Anne Marie Cannon:

That's really important. And I had an experience in college when I went to, I actually went to a community college, when I was trying to figure out what I wanted to do. And I never really liked history, I never had a connection to it. And that connection is so important, because I ended up with the teacher who taught history. And every day, it was a great story. She taught it like it was this epic story. And I couldn't wait to go to her class because it had context meaningful context, to me. And I think that's really important and enlightening what you said, I think you had that experience also in college, right?

Corinna Bellizzi:

So I did. I mean, there was just this moment to when an instructor is really inspired to open your mind. When they come from that perspective, when they're tackling the job of giving a lecture. It changes everything about the experience of the students. And I had no idea how lucky I was to be in that classroom. That anthro one on one with Ty's abs, your Walker. I had no idea until it started. One of the can we cuss on the show?

Anne Marie Cannon:

Absolutely. Yeah,

Corinna Bellizzi:

so she gave this lecture. And I described her already like she's in her 60s, white hurdled lady. And she gave this lecture on the etymology of the word, and the etymology of the word Fuck, okay. And so she went way back and started talking about how this word came to be and how it first started as almost an uprising against the royalty of England. And its first use was in the 15th or 14th century, I can't remember which and so she goes from talking about it was first deemed as an insult as you are being a fuck. And if you fucked something, you were didn't have anything to do with sex. That's the thing it was, it was really just this lower class of individuals that was working to kind of raise up against the monarchy, so to speak. And I remember very little of the lecture, except for the fact that I was just sitting there jaw dropping over the fact that this 60 something year old woman was saying the F word like 100 times in a variety of capacities in a variety of ways. Over the course of an hour,

Anne Marie Cannon:

you had me at foc,

Unknown:

right?

Corinna Bellizzi:

This is not something that you expect, right? And just by being in a lecture with somebody where you had this really unexpected experience, just got you thinking differently and got you more engaged and suddenly I was going from a student who may have dragged my feet on the way to certain classes to I had that spring in my step saying, you know, well, what else can I find out today and even quiet It says that we're related at all to hers, just because that inspiration had gotten inside my belly. And I think it was just so meaningful to me to see something done in such a different way, in a traditional classroom setting.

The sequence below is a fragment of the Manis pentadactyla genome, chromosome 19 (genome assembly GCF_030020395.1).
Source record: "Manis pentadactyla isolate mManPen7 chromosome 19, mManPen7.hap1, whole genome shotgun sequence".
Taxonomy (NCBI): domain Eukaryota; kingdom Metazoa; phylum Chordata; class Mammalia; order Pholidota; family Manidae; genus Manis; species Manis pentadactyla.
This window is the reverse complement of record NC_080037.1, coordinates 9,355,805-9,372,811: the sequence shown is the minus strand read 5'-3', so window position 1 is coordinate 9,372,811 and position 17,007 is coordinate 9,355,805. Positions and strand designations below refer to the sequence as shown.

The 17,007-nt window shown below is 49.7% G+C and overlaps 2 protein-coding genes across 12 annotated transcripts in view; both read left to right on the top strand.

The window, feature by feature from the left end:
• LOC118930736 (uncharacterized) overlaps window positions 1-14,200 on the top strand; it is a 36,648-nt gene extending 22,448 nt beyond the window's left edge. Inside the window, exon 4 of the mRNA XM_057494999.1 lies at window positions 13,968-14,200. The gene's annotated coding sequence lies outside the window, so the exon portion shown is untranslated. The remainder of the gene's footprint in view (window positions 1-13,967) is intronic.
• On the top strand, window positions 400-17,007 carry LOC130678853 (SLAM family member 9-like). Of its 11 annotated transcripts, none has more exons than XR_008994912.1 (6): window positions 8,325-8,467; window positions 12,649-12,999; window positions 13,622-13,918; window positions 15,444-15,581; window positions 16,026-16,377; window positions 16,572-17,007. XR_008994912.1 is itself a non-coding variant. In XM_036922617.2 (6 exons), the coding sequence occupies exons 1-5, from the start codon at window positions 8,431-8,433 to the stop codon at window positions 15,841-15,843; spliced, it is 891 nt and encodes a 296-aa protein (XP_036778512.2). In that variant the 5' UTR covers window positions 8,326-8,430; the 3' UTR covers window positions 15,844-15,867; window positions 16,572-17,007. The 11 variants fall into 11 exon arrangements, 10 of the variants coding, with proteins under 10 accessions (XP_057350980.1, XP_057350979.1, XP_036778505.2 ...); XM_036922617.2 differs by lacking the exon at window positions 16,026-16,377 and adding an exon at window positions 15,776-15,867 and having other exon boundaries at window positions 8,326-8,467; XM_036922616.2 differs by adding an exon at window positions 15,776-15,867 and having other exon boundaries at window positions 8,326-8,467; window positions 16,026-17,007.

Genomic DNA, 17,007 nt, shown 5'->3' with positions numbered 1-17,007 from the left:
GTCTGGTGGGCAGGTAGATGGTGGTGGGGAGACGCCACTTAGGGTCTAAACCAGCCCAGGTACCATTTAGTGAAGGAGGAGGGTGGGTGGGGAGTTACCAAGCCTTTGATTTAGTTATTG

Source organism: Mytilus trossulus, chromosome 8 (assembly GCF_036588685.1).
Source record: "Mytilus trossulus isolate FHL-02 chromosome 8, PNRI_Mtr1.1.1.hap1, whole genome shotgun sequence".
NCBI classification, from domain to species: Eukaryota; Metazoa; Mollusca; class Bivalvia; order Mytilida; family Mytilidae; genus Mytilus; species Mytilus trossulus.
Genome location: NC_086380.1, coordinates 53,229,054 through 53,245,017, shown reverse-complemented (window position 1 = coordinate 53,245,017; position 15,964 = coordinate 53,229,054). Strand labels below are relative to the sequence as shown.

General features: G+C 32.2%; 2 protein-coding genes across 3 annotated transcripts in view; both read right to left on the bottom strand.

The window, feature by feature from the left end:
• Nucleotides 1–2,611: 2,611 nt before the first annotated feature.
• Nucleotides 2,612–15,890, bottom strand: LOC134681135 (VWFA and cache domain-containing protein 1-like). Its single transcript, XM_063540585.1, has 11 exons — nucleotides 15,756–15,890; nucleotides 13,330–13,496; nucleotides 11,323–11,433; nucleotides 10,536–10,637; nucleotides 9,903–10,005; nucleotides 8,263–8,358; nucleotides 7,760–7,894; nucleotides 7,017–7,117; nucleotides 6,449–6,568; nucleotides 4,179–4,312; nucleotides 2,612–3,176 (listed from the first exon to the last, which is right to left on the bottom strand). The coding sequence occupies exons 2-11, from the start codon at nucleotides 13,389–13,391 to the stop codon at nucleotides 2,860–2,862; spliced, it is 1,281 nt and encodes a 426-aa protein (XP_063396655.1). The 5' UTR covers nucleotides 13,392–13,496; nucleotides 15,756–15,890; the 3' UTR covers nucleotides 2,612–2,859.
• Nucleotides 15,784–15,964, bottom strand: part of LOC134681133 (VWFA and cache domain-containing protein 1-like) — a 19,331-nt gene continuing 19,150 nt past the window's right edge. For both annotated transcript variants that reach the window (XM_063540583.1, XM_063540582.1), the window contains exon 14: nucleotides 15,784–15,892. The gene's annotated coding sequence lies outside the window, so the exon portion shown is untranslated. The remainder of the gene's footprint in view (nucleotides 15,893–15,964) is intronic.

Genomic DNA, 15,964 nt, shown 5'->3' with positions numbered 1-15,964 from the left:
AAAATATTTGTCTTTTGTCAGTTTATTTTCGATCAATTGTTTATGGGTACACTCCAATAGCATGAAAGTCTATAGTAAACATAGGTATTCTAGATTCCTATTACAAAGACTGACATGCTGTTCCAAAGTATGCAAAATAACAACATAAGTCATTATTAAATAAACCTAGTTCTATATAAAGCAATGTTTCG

Anne Marie Cannon:

Wow.

Corinna Bellizzi:

You know, think back to all the moments over my life when I've been in an educational system. And all of the moments that I dreaded going to that history class to only find that I, you know, spent four years studying pre history, because one teacher opened my eyes to seeing something a little differently, and asking questions about what might have been. I have another kind of anecdote about the Neanderthals like this relates back to how we saw them as different, right? Yeah. You know, we got to a split, a place where we described what was different between homosapiens or Homo sapiens, Sapiens wise, wise man and the underdogs. And these professionals leading the charge would say, Oh, they were different, because they were different, because oh, their brains were different. Oh, you know, they didn't have the same art that we had. And so if you look at what was happening in Western Europe, 30,000 years ago, suddenly, you see this explosion of fixed art with art in caves, right? In France. Yeah, all over France, Lascaux, Spain. There's Lascaux, too. There's all these different spaces that you can go to to see replications of those artists renderings, and also just all over the Americas to like, we just see this explosion starting around 30,000 years ago. And so when I think about that, what happened, right, like Neanderthals had been living with modern Homo sapiens over the course of about 30,000 years, up until around that point, up until around that point, when suddenly there was this explosion. And so that gets me to wondering if there was perhaps some unique kind of influence that came from Neanderthal DNA into modern Homo sapiens that literally created something new. Because that period of life, what we refer to as this around 30 30,000 years ago, where we start to see fixed art, not just the mobile art, not just the things that they bring around with them, you know, like the Venus statues that you might have seen, or the stone tools or the jewelry that you might have seen, from different archeology, archaeological digs, then you see this explosion of, you know, really fixed art that doesn't proceed that moment. So could it be that right around the time that we see Neanderthals phase out, they've essentially come in to our species and changed it. And if something around that moment happened, and this suppose that behavioral modern experience, this behaviorally modern human, became behaviorally modern, not only through evolution, but through influence from the Neanderthal species, and something I think about it, I don't know if it's anything that could ever be proven. But to just try and think differently about the things that we're taught in school. We're not just man, we're wise, wise man. Well, what makes us so wise? I mean, shouldn't it be the skepticism and the seeking and the thinking that makes us wiser?